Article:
Visiting Professor of Religious Studies
Campus Phone: Ext. 5272
Campus Mail: P.O. Box 5052
Office: Garland Library 129
Campus or Site Location: Greeneville
Dr. Travis B. Williams came to Tusculum College as a Visiting Assistant Professor of Religious Studies in 2011. He completed his Ph.D. in Theology from the University of Exeter (UK), where he focused on the New Testament epistle of 1 Peter. Dr. Williams teaches many of the Hebrew and Christian Traditions courses as well as various electives within the Religious Studies curriculum. Along with his experience in the Residential Program, he also commonly works with the Graduate and Professional Studies Program.
Dr. Williams has produced a number of articles which have appeared in a variety of internationally-recognized journals—from the Journal of Biblical Literature to the Bulletin for Biblical Research to Currents in Biblical Research. One of the specific topics of research with which he is presently involved is a monograph entitled Good Works in 1 Peter: A Sociological and Theological Response to Early Christian Suffering (WUNT; Tübingen: Mohr Siebeck, 2014 [under contract]). This work concerns the theology and social strategy of ethics in the epistle of 1 Peter and attempts to situate the letter’s call to “good works” within the larger context of Second Temple Judaism and early Christianity. The study builds on his earlier work, Persecution in 1 Peter: Differentiating and Contextualizing Early Christian Suffering (NovTSup 145; Leiden: Brill, 2012), which explores the participation (or lack thereof) of early Christians within Greco-Roman society and the resultant conflict which emerged with non-Christians. Both of these monographs attempt to challenge deep-seated modern consensuses within Petrine studies–the latter on the nature of persecution represented in the epistle and the former on the Petrine author’s social and theological strategy.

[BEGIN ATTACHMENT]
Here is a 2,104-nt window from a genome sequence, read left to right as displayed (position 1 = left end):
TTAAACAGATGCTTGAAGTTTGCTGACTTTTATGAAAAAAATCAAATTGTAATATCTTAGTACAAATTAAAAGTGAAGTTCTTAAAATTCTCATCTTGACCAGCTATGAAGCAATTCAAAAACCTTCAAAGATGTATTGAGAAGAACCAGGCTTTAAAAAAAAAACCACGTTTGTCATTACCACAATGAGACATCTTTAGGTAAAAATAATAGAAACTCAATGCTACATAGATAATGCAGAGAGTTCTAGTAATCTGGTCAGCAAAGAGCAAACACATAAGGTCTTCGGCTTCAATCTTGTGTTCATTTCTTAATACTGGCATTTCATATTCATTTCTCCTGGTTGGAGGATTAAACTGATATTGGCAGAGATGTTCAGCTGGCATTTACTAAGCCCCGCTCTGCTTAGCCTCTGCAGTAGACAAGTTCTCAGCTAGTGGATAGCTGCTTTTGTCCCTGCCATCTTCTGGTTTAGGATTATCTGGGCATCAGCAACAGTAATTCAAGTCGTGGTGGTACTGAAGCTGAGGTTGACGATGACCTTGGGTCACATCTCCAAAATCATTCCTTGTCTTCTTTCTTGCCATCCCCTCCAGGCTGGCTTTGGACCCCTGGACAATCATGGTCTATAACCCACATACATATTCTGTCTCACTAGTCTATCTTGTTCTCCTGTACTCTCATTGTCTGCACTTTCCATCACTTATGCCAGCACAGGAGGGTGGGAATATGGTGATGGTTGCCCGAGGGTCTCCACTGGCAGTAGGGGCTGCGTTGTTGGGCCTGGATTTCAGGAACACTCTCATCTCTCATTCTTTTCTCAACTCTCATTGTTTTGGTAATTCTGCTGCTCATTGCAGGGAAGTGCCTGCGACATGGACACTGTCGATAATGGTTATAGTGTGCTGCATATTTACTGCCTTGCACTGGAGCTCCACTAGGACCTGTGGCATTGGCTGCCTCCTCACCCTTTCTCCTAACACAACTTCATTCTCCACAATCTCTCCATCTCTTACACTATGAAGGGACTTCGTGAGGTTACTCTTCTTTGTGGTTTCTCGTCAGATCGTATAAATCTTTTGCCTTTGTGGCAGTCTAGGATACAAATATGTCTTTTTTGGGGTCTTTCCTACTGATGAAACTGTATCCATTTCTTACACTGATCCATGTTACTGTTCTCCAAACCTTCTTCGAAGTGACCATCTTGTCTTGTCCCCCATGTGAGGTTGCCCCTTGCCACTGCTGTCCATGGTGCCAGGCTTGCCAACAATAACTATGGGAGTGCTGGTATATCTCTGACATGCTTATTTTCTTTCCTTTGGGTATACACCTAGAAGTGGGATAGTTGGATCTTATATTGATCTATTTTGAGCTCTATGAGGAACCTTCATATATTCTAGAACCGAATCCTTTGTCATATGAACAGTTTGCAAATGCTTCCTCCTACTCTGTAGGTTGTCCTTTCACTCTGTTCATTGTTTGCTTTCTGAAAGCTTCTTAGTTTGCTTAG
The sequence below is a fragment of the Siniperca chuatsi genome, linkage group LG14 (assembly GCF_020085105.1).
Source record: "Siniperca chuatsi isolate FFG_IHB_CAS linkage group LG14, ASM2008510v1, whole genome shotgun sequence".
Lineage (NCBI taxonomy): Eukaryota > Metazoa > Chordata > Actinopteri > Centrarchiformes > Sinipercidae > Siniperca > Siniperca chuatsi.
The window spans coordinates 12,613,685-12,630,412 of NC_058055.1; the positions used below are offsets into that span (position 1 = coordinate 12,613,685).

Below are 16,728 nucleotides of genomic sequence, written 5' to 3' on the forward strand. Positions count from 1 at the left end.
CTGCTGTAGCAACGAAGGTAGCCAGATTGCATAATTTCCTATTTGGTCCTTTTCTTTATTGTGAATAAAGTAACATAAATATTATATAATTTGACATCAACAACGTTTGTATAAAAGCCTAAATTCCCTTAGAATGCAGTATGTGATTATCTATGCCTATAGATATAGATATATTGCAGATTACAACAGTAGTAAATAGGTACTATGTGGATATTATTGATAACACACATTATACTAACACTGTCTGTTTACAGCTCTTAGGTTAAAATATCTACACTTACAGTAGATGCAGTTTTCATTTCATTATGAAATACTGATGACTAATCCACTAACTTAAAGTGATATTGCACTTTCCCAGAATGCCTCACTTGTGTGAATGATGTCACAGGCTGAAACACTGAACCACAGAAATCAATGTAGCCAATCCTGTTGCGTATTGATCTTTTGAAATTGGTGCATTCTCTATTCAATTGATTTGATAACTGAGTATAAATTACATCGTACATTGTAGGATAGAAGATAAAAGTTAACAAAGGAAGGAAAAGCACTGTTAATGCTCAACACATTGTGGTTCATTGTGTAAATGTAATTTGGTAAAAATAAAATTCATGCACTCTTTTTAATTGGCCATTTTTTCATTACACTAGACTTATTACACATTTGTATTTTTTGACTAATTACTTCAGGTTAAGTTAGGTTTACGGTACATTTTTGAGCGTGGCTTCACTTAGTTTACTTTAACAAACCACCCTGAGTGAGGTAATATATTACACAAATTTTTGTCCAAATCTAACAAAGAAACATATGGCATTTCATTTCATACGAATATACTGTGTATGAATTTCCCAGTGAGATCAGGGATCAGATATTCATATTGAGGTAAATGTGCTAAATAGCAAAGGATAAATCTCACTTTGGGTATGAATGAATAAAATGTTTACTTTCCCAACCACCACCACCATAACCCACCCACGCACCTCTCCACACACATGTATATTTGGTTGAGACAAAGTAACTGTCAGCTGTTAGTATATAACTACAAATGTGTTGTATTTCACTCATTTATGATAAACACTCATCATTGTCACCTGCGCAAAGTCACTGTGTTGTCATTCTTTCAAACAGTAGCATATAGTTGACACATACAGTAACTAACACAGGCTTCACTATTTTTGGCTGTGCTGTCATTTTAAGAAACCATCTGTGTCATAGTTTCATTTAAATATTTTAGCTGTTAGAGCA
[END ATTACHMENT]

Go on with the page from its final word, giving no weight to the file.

Aside from his efforts in 1 Peter, Dr. Williams is also currently focused on the topic of patronage and civic benefaction in the Greco-Roman world and in the New Testament. He has recently begun a volume entitled, Civic Benefaction in the Greco-Roman World: Texts, Translations, and Commentary, which is meant to serve as a sourcebook for the study of civic benefaction (i.e., an ancient gift-exchange in which a member of the local or provincial elite used his (or her) private wealth or power to benefit a city, its citizenry, or a group of citizens, and in return, received reciprocal recognition of the contribution as a benefaction). This work will collect a representative selection of inscriptions which record beneficent practices from various regions and time-periods across the Greco-Roman world and will provide English translations, brief explanatory notes, commentaries, and full indices. In connection with this volume, Dr. Williams is also focusing considerable research attention upon the economic ideas and practices of the apostle Paul and his communities.